The second one is a slight improvement of previous results in [31], [13], [20]. It uses the now classical notion of calmness: f : X → R is said to be calm with rate c at w ∈ X if f (w) is finite and if ∀x ∈ X

f (x) − f (w) ≥ −c kx − wk .

Such a condition is obviously satisfied if f is Lipschitzian with rate c or if f is Stepanovian (or stable) with rate c at w in the sense that |f (x) − f (w)| ≤ c kx − wk for any x ∈ X. Proposition 2 Assume that f is radially continuous on X and calm with rate c ∈ R+ at each point of the level set Lf (x) := f −1 (f (x)) and that Sf (x) and Sf< (x) are convex. Then N (Sf< (x), x)\cBX = ∂ < f (x)\cBX , N (Sf (x), x)\cBX = ∂ ≤ f (x)\cBX If moreover N (Sf< (x), x) 6= {0}, then f is a Plastria function while if N (Sf (x), x) 6= {0} and a Guti´errez function at x. The condition N (Sf (x), x) 6= {0} (or N (Sf< (x), x) 6= {0}) is a rather mild condition when X is finite dimensional. However, when X is infinite dimensional, it may occur that a closed convex set C 6= X is such that N (C, x) = X ∗ for some x ∈ C. Proof. Let us first prove that whenever x∗ ∈ Nf0 (x) := N (Sf< (x), x) satisfies kx∗ k := λc for some λ > 1, then x∗ ∈ ∂ < f (x). Since Nf0 (x) is a cone and ∂ < f (x) is w∗ -closed, that will show that Nf0 (x)\cBX ⊂ ∂ < f (x)\cBX and that equality holds. Let y ∗ := c−1 λ−1 x∗ . Given x ∈ [f < f (x)] we have by assumption t := hy ∗ , x − xi < 0. Let us choose v ∈ X such that kvk ≤ λ and hy ∗ , vi = 1 and set w = x − x − tv. Then hy ∗ , wi = 0. Let us show that f (x + w) ≥ f (x). In order to do so, we pick z ∈ X such that hy ∗ , zi > 0; then for any s > 0, we have hy ∗ , w + szi > 0, thus f (x + w + sz) ≥ f (x). By radial continuity, f (x + w) ≥ f (x). Since f | [x, x+w] is continuous and f (x) < f (x) ≤ f (x+w), there exists x0 ∈ [x, x+w] such that f (x0 ) = f (x) and f (x00 ) < f (x) for all x00 ∈ [x, x0 ). Then, since λ > 1, ky ∗ k = 1 and t = hy ∗ , x − xi , we have f (x) − f (x) = f (x) − f (x0 ) ≥ −c kx − x0 k ≥ −c kx − (x + w)k = −c ktvk = ct kvk ≥ λc hy ∗ , x − xi = hx∗ , x − xi . Thus f (x) − f (x) ≥ hx∗ , x − xi holds for all x ∈ [f < f (x)] and x∗ ∈ ∂ < f (x). Assume now that x∗ ∈ N (Sf (x), x) is such that kx∗ k ≥ c; then x∗ ∈ N (Sf< (x), x), hence x∗ is such that f (x) − f (x) ≥ hx∗ , x − xi for each x ∈ Sf< (x), while if f (x) = f (x), then f (x) − f (x) = 0 ≥ hx∗ , x − xi . This proves that x∗ ∈ ∂ ≤ f (x). 4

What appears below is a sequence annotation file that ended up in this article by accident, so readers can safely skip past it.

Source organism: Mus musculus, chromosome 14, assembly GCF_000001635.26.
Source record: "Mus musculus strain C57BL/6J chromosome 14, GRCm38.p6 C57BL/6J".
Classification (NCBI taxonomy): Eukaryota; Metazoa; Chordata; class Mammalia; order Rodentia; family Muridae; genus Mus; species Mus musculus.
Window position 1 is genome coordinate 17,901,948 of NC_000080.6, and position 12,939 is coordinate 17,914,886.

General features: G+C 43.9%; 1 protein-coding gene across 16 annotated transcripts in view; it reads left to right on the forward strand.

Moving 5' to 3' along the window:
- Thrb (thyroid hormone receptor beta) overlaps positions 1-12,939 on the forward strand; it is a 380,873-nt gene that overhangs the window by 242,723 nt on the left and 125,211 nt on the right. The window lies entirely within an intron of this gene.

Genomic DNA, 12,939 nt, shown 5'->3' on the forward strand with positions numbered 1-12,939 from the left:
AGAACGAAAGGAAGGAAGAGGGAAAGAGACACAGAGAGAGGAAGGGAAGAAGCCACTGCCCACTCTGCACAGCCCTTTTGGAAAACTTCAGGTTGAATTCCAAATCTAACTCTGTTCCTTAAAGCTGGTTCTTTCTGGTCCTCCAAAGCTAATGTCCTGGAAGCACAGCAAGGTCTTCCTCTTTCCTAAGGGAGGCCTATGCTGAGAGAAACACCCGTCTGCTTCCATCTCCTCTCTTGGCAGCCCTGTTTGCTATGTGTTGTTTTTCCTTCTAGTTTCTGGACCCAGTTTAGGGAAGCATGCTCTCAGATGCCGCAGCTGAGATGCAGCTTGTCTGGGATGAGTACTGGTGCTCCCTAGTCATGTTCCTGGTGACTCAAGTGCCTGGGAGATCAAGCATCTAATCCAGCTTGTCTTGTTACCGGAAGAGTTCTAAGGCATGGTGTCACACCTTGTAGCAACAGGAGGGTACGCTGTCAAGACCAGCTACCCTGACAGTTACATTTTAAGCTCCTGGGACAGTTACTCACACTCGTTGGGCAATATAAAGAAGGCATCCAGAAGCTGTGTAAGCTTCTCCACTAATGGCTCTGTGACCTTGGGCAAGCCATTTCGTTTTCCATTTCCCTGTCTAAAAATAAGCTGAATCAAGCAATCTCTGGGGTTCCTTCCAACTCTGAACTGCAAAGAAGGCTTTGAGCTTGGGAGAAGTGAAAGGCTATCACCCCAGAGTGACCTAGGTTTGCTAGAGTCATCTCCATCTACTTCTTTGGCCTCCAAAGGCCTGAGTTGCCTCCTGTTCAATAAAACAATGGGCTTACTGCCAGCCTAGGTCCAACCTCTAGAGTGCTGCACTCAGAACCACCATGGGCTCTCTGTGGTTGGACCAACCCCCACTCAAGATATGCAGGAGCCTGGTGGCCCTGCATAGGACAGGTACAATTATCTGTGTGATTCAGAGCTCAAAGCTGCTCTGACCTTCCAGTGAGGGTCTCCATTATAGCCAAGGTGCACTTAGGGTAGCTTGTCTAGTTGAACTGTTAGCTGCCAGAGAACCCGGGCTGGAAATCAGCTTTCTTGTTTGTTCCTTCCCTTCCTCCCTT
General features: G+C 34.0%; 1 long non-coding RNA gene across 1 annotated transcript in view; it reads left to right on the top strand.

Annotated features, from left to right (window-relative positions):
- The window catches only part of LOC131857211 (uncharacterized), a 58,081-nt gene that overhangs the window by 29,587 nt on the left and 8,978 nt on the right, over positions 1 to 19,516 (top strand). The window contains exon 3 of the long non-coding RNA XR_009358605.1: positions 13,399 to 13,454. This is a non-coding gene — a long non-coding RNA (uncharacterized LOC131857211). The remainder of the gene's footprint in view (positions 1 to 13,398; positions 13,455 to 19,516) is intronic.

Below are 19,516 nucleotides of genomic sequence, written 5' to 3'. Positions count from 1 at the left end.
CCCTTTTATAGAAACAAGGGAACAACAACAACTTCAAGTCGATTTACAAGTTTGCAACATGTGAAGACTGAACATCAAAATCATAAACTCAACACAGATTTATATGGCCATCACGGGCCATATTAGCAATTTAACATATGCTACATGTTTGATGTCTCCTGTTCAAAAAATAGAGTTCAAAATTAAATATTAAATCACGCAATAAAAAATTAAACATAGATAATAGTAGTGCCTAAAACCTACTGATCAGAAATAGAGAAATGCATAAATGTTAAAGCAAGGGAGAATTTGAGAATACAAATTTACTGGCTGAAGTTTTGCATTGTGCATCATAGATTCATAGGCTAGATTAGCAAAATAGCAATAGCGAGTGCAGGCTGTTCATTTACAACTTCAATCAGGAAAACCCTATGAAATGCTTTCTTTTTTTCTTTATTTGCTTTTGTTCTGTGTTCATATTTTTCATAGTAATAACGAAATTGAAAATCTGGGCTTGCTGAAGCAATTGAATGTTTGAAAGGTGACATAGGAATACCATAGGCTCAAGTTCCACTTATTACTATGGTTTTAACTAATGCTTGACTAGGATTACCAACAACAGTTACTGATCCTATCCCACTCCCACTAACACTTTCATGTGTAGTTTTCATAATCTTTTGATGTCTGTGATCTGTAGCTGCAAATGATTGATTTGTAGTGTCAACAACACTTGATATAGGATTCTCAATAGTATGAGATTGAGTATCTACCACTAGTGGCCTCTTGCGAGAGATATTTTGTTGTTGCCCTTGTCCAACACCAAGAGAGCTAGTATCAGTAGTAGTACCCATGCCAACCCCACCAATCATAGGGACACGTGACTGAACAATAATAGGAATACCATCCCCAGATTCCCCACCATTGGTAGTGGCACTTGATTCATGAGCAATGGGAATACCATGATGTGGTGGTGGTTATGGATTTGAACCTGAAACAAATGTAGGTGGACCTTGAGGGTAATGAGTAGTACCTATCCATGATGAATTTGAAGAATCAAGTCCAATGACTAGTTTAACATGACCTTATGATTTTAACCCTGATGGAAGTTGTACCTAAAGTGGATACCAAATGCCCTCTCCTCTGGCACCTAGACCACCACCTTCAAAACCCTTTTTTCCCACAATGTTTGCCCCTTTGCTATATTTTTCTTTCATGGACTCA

Now, given x∗ ∈ N (Sf< (x), x), x∗ 6= 0, we can find r > 0 such that x∗ = rw∗ for some w ∈ N (Sf< (x), x) satisfying kw∗ k ≥ c. Thus x∗ ∈ R+ ∂ < f (x). Since ∂ < f (x) is nonempty by what precedes, we also have 0 ∈ R+ ∂ < f (x), hence N (Sf< (x), x) ⊂ R+ ∂ < f (x). The reverse inclusion being obvious, we get N (Sf< (x), x) = R+ ∂ < f (x). The equality N (Sf (x), x) = R+ ∂ ≤ f (x) is obtained similarly. The third criterion uses a differentiability assumption and brings some supplement to [19, Prop. 15]. ∗

Proposition 3 Suppose f is quasiconvex, differentiable at x with a non null derivative. If ∂ < f (x) is nonempty, then f is a Plastria function at x and there exists some r ≥ 1 such that ∂ < f (x) = [r, ∞)f 0 (x). If ∂ ≤ f (x) is nonempty, then f is a Guti´errez function at x and there exists some s ≥ 1 such that ∂ ≤ f (x) = [s, ∞)f 0 (x). Proof. Let us first prove that if f is quasiconvex, differentiable at x with a non nul derivative one has N (Sf< (x), x) = R+ f 0 (x). We first observe that f 0 (x)−1 ((−∞, 0)) ⊂ T (Sf< (x), x) ⊂ T (Sf (x), x) ⊂ f 0 (x)−1 ((−∞, 0]). Since f 0 (x) 6= 0, we can find some w ∈ X with f 0 (x)w < 0. Then, for any v ∈ f 0 (x)−1 ((−∞, 0]) and any sequence (rn ) → 0+ we have vn := v + rn w ∈ f 0 (x)−1 ((−∞, 0)) ⊂ T (Sf< (x), x), and since (vn ) → v and T (Sf< (x), x) is closed, we get v ∈ T (Sf< (x), x). Thus T (Sf< (x), x) = T (Sf (x), x) = f 0 (x)−1 ((−∞, 0]). Then, the Farkas lemma ensures that N (Sf< (x), x) = N (Sf (x), x) = R+ f 0 (x). Let us now assume that 0 ∈ / ∂ < f (x) 6= ∅ and let us pick some x∗ ∈ ∂ < f (x). By what precedes, for any v ∈ X such that f 0 (x)v ≤ 0 we can find sequences (tn ) → 0+ , (vn ) → v such that f (x + tn vn ) < f (x) for each n. Then we get hx∗ , vi ≤ lim n